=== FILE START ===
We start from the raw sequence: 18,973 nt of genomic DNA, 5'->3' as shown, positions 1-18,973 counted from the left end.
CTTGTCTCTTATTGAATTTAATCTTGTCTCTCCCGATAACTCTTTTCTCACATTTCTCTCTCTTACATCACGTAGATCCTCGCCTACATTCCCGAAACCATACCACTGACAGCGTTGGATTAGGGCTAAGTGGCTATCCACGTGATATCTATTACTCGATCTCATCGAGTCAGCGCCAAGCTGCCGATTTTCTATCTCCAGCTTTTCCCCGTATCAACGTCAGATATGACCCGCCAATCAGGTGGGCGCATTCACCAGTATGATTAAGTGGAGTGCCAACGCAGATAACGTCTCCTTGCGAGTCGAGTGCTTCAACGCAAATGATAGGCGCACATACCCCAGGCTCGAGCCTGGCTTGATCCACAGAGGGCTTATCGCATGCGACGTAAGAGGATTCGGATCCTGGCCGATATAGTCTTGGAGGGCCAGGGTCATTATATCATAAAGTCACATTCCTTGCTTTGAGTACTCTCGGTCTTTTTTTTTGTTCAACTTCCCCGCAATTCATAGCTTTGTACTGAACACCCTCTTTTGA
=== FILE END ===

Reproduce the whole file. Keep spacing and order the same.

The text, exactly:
We start from the raw sequence: 18,973 nt of genomic DNA, 5'->3' as shown, positions 1-18,973 counted from the left end.
CTTGTCTCTTATTGAATTTAATCTTGTCTCTCCCGATAACTCTTTTCTCACATTTCTCTCTCTTACATCACGTAGATCCTCGCCTACATTCCCGAAACCATACCACTGACAGCGTTGGATTAGGGCTAAGTGGCTATCCACGTGATATCTATTACTCGATCTCATCGAGTCAGCGCCAAGCTGCCGATTTTCTATCTCCAGCTTTTCCCCGTATCAACGTCAGATATGACCCGCCAATCAGGTGGGCGCATTCACCAGTATGATTAAGTGGAGTGCCAACGCAGATAACGTCTCCTTGCGAGTCGAGTGCTTCAACGCAAATGATAGGCGCACATACCCCAGGCTCGAGCCTGGCTTGATCCACAGAGGGCTTATCGCATGCGACGTAAGAGGATTCGGATCCTGGCCGATATAGTCTTGGAGGGCCAGGGTCATTATATCATAAAGTCACATTCCTTGCTTTGAGTACTCTCGGTCTTTTTTTTTGTTCAACTTCCCCGCAATTCATAGCTTTGTACTGAACACCCTCTTTTGA